Understand the effects of radiation exposure on human health

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Russian bombings in the region of the Zaporizhzhia nuclear power plant, in the Ukrainian city of Enerhodar, put the world on alert on Thursday night (3). Concern has centered on the threat of a new nuclear disaster in the face of a four-hour fire in a training building outside the main reactor complex.

This Friday (4), the International Atomic Energy Agency (IAEA), linked to the United Nations (UN), reported that the plant’s reactors were not damaged and that there was no leakage of radioactive material after the attack.

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The information calmed the spirits of a world that still remembers the permanent damage caused by the Chernobyl accident, the most serious nuclear catastrophe in history, which occurred in April 1986.

In this Friday’s edition of the Medical Correspondentfrom Novo Dia, neurosurgeon Fernando Gomes explained how radiation can be used in medicine and how exposure to high levels of radioactivity can harm the human body.

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“Radiation can interfere with the cell’s genetic material. If I have a very large exposure to radiation, much more than the body can tolerate, I will clearly have an impact on health”, says Gomes.

Changes in human genetic material by the effects of radiation can lead to the development of serious diseases such as cancer, in addition to impacts on reproductive cells that reflect on future generations. For pregnant women, the risks are even greater, such as abortion and damage to the baby’s development, with changes that can lead to malformations.

Among the immediate impacts are hair loss, difficulties in the functioning of the digestive system and breathing capacity. “In the medium and long term, we can have more sensitive changes, such as the advent of types of cancer, such as lung cancer and in blood cells, and so on,” he explains.

case in Brazil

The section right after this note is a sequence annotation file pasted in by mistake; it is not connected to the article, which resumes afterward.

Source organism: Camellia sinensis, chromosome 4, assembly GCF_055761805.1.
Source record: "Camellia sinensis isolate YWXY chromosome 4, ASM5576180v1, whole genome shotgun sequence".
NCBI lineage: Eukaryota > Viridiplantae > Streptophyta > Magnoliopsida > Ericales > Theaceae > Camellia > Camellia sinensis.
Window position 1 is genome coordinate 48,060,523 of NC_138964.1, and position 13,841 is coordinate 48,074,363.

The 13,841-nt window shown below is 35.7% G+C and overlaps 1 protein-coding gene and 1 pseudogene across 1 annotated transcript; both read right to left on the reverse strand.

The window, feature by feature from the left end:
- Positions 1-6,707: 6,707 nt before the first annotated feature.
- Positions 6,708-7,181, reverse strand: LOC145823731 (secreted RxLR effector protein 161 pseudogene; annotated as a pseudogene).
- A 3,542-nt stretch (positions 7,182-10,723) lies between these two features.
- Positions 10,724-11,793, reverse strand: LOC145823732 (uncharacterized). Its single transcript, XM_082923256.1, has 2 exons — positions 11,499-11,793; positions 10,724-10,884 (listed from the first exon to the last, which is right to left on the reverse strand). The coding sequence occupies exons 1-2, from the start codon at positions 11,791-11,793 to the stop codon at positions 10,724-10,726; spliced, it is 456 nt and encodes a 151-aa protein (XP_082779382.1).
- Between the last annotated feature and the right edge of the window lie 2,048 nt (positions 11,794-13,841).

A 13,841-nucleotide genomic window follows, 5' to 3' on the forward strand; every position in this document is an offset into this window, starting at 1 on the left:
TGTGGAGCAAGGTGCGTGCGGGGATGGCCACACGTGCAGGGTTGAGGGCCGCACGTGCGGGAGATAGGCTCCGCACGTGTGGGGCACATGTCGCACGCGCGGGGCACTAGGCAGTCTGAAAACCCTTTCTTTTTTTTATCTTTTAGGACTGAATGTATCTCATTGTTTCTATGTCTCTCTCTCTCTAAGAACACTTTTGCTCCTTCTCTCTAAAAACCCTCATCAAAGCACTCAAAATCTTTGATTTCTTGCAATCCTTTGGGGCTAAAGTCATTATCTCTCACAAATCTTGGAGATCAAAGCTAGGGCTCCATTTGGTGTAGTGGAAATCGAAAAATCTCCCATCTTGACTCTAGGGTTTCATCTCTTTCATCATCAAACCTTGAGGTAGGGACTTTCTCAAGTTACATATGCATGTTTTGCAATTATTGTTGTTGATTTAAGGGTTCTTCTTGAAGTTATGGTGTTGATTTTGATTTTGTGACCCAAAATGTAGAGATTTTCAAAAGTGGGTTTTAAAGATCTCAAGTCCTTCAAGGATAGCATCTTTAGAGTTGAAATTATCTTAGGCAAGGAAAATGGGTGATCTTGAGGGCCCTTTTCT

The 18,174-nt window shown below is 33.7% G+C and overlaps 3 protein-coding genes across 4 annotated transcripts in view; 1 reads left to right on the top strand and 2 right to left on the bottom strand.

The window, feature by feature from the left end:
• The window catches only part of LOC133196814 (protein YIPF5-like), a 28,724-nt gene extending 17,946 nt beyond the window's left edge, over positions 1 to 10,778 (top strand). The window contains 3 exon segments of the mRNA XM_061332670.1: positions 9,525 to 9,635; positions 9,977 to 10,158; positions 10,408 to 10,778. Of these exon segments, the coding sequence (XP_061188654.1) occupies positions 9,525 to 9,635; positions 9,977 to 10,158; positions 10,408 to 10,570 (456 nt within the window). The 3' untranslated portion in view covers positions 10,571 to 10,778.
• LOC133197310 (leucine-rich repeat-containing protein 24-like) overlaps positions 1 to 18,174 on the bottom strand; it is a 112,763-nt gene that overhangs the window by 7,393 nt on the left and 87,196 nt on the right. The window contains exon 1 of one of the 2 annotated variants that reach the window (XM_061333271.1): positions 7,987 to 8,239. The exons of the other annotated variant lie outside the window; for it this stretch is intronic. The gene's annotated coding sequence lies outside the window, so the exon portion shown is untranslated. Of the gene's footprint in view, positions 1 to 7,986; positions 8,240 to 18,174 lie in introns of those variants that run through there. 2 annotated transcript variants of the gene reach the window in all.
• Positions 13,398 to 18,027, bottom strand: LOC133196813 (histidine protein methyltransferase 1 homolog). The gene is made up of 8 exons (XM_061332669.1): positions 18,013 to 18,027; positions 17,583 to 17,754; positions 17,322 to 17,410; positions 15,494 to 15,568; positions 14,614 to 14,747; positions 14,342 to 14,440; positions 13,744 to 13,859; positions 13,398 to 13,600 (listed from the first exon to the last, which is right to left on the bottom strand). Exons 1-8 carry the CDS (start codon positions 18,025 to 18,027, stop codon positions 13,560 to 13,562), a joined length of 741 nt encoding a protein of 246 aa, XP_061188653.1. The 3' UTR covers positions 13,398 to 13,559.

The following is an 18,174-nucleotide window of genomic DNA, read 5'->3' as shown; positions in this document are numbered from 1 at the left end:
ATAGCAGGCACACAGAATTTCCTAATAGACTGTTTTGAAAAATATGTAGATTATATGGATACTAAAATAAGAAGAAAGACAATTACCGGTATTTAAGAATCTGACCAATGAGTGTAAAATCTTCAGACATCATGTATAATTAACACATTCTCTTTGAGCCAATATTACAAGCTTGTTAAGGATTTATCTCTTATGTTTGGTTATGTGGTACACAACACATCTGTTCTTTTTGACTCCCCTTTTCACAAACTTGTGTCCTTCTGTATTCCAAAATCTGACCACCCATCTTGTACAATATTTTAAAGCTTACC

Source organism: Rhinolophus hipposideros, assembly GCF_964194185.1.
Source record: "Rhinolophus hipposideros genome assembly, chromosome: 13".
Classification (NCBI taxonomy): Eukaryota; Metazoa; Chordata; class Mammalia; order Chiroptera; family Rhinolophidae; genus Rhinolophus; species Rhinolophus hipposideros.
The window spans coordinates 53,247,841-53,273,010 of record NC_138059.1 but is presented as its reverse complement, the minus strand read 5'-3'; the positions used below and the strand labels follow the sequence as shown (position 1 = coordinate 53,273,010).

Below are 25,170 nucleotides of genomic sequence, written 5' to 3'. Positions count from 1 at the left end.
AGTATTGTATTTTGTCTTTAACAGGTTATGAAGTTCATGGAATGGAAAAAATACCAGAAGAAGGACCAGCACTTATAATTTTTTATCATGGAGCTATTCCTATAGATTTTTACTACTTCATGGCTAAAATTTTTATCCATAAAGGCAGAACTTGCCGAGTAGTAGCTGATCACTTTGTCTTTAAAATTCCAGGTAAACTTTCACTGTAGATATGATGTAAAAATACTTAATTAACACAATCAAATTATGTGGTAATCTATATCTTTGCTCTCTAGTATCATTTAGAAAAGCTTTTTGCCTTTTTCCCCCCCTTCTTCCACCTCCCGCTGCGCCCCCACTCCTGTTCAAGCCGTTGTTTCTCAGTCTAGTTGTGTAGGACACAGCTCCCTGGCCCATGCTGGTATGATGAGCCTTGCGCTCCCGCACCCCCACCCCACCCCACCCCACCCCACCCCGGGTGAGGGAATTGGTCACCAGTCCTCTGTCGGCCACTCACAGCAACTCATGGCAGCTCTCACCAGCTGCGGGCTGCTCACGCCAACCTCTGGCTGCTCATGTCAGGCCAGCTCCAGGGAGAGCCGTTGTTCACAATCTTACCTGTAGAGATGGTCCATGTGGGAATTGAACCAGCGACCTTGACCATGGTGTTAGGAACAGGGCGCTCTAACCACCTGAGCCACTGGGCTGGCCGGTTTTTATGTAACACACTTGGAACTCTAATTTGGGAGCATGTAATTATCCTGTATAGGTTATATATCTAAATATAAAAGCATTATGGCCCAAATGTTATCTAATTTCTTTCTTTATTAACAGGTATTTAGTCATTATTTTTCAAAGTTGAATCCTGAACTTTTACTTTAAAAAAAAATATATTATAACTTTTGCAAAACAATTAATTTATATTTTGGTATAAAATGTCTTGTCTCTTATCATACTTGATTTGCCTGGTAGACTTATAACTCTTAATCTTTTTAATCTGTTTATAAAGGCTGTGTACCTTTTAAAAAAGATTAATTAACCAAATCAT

In September 1987, the improper handling of an abandoned radiotherapy device in Goiânia, where the Goiano Institute of Radiotherapy operated, caused an accident that involved hundreds of people.

The case, which became known as accident with cesium-137, spread several fragments of the substance into the environment, in the form of a bright blue powder. Because it contains lead, the source was sold to a junkyard and transferred to two other deposits. Fragments of the material were also distributed to relatives and friends, causing contamination in several places.

Persons who have had contact with the radioactive material directly on the skin, by inhalation, ingestion, or absorption by penetration through skin lesions and irradiation, have experienced nausea, vomiting, diarrhea, dizziness, and burn-like skin lesions. Some sought medical assistance at local hospitals. The material was then identified as radioactive by the Health Surveillance Division of the State Department of Health.

According to the government of Goiás, 112,800 people were monitored, of which 249 had significant internal or external contamination. Four people died from contact with the radioactive material, due to complications from the Acute Radiation Syndrome (SAR), with two deaths from hemorrhage and the other two from generalized infection.

How radiation is used in medicine

In addition to being used in the production of electrical energy, as in nuclear power plants, radiation is also an important instrument for medicine.

One of the most traditional ways of using the tool for the benefit of health is in performing x-ray exams. Imaging tests, also called radiography, use low doses of radiation to reveal possible changes in bone and organ structure, as well as inflammation and infection.

Neurosurgeon Fernando Gomes explains that the levels of radiation used in medicine are much lower than those of a nuclear plant and have strict safety protocols for patients and professionals involved.

Source: CNN Brasil

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